Preparing for Brexit

***Updated 17 January 2020*** 

With the UK set to leave the European Union on 31 January 2020, businesses of all sizes should continue to take practical steps and ask questions in order to prepare for whatever kind of Brexit and future trade arrangements lay ahead.

From the 31 January 2020 until 31 December 2020 the UK will be in an implementation period, sometimes called the transition period, with the EU whereby the UK will continue to follow all the rules, laws and regulations from the EU until the 31 December 2020.

By 31 December 2020, the UK and EU will need to have an agreed set of arrangements for future trade which will outline how the future relationship between the UK and EU will work.

There is still a risk of No Deal Brexit on 31 December 2020 and so businesses should still continue to prepare for this, by understanding how leaving the EU might affect their own operations and employees, as well as their suppliers and customers. See government guidance on preparing your business for Brexit.

We know that each of our Members’ businesses is different, and so leaving the EU will impact companies in different ways. Working with our members, ADS has developed a “Brexit Readiness” questionnaire to help you put together your Brexit plan.

You can also find further Brexit readiness documents produced by Sharing In Growth including webinars on movement of people, goods and data regulations post Brexit on their website.

Actions to consider now

As the UK moves closer to leaving the EU, there are very tangible steps ADS Members must take – including on your EU workforce, regulatory regimes and customs regimes – to be prepared for the changes Brexit will bring.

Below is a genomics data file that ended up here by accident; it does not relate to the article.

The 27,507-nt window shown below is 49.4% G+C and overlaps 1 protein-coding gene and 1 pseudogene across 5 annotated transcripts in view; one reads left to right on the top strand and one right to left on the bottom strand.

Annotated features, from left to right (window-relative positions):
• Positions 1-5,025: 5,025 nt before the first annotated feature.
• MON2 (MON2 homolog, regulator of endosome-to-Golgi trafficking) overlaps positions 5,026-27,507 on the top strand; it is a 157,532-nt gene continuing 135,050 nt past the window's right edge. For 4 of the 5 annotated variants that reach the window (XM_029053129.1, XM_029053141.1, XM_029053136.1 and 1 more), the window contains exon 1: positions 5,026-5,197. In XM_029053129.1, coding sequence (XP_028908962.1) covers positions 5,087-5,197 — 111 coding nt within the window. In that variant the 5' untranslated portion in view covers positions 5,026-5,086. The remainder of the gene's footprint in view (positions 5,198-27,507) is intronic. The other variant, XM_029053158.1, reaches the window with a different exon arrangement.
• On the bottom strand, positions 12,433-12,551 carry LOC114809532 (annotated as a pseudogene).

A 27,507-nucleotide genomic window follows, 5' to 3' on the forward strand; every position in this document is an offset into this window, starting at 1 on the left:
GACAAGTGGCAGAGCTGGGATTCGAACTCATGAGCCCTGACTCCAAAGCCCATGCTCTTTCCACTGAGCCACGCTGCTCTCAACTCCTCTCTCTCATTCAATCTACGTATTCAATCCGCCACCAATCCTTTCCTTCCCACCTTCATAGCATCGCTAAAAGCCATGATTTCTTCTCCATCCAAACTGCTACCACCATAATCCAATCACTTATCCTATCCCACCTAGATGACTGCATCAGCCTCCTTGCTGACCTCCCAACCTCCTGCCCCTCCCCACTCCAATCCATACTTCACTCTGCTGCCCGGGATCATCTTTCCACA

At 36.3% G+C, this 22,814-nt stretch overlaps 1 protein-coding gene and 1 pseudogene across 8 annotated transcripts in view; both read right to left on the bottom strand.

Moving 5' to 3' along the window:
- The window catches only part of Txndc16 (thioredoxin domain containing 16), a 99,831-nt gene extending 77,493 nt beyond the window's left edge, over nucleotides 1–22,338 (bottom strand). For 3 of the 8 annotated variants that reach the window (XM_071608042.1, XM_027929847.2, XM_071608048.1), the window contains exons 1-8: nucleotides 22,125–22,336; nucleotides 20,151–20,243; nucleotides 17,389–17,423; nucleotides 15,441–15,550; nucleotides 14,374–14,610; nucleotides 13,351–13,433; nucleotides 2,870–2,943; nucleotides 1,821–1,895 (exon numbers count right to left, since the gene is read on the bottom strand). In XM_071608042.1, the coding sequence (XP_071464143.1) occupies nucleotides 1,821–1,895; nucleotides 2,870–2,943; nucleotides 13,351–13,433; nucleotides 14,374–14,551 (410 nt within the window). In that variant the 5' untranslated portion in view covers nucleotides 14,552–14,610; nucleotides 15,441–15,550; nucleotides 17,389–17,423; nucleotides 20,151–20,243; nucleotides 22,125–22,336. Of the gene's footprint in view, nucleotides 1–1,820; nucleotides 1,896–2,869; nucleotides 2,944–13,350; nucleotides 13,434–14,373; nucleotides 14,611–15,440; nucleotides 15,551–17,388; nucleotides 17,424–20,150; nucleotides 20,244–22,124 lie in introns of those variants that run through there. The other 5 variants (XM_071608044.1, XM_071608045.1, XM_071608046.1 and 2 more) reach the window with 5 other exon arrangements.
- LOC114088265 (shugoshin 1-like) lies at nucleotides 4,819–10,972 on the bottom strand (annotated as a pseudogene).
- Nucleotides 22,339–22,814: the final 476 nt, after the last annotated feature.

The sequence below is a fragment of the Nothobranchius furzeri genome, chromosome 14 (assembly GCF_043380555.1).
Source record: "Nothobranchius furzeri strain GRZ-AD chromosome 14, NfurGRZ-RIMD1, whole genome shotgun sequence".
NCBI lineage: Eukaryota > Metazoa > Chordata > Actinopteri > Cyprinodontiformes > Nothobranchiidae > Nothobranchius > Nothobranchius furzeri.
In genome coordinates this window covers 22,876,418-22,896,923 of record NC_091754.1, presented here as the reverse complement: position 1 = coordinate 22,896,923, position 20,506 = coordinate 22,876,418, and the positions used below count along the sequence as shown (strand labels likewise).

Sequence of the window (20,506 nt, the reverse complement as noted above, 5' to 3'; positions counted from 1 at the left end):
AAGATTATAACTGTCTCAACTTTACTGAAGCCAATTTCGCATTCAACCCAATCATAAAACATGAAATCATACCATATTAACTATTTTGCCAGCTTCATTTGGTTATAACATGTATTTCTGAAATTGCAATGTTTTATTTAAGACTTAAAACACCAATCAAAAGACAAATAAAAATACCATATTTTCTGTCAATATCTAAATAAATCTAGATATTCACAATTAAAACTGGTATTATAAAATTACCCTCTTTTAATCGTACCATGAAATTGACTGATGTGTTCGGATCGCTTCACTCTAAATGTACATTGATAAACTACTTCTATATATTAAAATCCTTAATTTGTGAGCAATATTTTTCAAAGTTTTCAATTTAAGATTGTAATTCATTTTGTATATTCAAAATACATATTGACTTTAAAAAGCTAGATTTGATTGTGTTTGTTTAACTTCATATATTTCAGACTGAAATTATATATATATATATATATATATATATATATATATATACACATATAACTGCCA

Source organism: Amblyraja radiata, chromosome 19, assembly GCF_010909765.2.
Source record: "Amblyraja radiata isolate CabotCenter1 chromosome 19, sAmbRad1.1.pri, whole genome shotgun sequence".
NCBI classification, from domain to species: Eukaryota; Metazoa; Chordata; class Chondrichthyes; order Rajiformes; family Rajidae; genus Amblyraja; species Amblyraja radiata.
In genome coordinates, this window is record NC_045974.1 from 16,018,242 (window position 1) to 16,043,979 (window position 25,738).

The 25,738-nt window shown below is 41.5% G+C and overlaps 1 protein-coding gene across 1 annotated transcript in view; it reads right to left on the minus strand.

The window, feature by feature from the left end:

Download sector-specific advice and guidance on preparing for Brexit:

Prepare for full customs compliance and costs

Currently, trading with business in the EU27 requires the same paperwork as trading with businesses in the UK. When the UK leave the Single Market and the Customs Union, UK companies exporting to or importing from the EU will have to make additional customs declarations and prove goods comply with EU or new UK regulatory standards.

Questions to consider:

  • Do you currently only trade with the EU?
  • Will continuing trade with the EU be your first experience of importing or exporting?
  • What customs procedures do you currently comply with compared to potential new ones?
  • What is the cash flow impact arising from import duties and unrecoverable VAT?

Actions to consider:

  • Use check lists to help get your business ready to export and ready to import goods to and from the EU post-Brexit.
  • UK businesses should get an Economic Operator Registration and Identification (EORI) number (if you don’t have one already).
  • Consider registering for Transitional Simplified Procedures (TSP).
  • Familiarise yourself with the information required for Custom Declarations.
  • Consider how you will submit customs declarations for EU trade.
  • Agree responsibilities with your customs agent and logistics provider for each part of the process and update your contracts to reflect this.
  • Identify the EU systems and services that your business currently uses which the UK will lose access to in a no-deal scenario, you may need to move to a host site.

Actions to consider:

Assess exposure to customs checks & delays at the UK-EU border

The UK Government has said that the UK will leave the EU Single Market and the EU Customs Union after Brexit. Doing so will require goods moving across the UK-EU27 border to be declared for customs purposes.

Many UK and EU27 ports lack the physical and technological capacity to handle increased customs checks, which could result in delays at the UK-EU border.

Questions to consider:

  • How resilient is your supply chain to border delays?
  • Do you have contracts with penalties for late delivery?
  • What would be the cost of warehousing spare stock or components?

Actions to consider:

  • If possible, businesses may want to renegotiate commercial and delivery terms to reflect any changes in customs and excise procedures.
  • If renegotiation is not possible, businesses should assess their ability to comply with contractual terms and ways to ensure compliance of goods to avoid border delays.